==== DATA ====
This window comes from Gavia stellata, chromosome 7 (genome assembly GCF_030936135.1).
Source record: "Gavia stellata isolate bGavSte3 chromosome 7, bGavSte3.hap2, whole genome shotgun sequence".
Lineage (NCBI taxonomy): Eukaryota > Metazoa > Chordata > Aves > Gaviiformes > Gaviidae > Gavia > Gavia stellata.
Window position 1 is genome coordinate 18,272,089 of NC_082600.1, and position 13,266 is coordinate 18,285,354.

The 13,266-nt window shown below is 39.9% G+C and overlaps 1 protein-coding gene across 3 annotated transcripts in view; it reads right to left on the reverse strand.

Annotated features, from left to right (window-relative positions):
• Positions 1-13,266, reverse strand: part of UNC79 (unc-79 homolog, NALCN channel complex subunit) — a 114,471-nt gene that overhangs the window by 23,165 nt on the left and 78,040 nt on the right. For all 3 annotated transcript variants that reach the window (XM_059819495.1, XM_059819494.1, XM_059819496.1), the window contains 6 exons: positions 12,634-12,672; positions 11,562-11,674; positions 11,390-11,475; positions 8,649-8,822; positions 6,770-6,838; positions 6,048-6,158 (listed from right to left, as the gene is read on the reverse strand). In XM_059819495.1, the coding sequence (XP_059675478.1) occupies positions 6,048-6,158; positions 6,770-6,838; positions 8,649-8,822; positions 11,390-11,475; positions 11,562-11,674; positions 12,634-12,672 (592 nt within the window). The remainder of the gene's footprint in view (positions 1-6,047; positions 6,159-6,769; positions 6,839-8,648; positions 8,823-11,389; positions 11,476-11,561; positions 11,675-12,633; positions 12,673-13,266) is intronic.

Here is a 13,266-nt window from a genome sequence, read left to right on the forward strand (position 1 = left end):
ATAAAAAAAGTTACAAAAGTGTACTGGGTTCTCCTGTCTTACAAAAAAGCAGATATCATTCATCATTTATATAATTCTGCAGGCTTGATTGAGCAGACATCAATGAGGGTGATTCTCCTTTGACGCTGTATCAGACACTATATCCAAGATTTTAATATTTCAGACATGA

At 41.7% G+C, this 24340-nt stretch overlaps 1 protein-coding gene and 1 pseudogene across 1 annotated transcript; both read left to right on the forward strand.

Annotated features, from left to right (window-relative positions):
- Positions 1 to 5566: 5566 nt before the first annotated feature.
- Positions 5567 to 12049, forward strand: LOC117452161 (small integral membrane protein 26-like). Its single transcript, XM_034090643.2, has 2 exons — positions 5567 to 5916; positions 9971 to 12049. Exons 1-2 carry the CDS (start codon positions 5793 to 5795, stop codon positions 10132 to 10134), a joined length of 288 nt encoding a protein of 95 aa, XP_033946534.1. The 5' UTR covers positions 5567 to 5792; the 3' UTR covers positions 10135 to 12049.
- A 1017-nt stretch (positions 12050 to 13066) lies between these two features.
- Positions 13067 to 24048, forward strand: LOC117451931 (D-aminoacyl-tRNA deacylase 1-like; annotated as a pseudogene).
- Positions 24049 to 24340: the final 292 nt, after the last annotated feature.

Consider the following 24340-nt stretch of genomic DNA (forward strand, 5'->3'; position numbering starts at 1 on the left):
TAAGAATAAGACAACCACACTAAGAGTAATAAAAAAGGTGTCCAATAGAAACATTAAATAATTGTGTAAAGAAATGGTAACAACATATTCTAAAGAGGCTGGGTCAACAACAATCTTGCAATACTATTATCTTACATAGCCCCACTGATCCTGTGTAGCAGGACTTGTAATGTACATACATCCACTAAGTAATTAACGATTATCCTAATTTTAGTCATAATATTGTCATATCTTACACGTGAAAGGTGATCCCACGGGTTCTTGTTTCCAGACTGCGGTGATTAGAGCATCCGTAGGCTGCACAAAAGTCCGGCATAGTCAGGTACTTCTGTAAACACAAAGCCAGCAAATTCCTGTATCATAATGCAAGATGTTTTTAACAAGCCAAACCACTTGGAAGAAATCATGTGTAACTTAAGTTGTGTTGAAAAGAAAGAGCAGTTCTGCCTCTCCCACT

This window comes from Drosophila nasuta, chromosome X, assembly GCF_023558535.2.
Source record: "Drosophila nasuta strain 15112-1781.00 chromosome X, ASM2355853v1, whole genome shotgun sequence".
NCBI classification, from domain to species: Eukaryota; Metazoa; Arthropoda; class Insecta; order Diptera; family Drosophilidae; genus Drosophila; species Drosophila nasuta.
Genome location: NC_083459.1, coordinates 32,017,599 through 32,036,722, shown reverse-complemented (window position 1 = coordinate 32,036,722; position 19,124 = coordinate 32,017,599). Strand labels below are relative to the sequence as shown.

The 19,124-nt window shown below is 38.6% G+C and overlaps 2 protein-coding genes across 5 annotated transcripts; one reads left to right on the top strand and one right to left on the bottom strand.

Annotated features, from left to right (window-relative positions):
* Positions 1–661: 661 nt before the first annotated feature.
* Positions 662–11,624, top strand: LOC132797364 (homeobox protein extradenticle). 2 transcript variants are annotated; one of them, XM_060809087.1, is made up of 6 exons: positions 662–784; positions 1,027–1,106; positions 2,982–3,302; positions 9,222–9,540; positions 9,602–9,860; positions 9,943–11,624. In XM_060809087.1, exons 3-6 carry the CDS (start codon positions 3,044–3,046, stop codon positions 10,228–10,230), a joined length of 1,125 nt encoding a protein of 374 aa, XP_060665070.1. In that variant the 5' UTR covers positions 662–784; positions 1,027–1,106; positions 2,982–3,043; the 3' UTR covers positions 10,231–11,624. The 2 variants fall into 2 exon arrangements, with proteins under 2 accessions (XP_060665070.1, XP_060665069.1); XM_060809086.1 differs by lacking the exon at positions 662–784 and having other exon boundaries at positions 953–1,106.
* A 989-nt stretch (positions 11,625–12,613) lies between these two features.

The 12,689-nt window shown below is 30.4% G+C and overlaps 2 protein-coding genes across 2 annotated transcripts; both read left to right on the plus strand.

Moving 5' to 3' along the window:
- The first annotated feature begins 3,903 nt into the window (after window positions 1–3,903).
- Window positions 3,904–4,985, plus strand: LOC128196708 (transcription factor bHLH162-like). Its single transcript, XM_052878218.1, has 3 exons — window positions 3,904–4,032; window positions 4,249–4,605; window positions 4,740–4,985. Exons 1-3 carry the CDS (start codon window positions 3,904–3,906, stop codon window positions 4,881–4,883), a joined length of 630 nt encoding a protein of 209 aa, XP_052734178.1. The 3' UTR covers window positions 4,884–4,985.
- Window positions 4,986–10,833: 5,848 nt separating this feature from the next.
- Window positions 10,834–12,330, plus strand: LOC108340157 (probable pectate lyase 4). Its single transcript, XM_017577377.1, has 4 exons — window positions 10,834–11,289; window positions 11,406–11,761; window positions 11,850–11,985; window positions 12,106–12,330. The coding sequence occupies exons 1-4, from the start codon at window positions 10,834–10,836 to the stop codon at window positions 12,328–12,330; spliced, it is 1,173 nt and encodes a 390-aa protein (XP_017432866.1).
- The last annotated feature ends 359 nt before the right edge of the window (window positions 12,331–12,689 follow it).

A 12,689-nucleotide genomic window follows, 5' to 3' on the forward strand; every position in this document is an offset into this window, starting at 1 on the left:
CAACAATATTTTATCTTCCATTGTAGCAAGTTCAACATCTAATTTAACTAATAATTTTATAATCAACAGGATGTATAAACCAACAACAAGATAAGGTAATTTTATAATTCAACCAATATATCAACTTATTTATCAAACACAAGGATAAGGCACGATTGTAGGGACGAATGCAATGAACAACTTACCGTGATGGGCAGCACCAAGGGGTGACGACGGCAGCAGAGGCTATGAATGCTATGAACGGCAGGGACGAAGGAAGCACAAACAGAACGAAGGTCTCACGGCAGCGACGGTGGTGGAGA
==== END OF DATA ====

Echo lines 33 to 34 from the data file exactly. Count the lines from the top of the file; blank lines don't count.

- Window positions 10,834–12,330, plus strand: LOC108340157 (probable pectate lyase 4). Its single transcript, XM_017577377.1, has 4 exons — window positions 10,834–11,289; window positions 11,406–11,761; window positions 11,850–11,985; window positions 12,106–12,330. The coding sequence occupies exons 1-4, from the start codon at window positions 10,834–10,836 to the stop codon at window positions 12,328–12,330; spliced, it is 1,173 nt and encodes a 390-aa protein (XP_017432866.1).
- The last annotated feature ends 359 nt before the right edge of the window (window positions 12,331–12,689 follow it).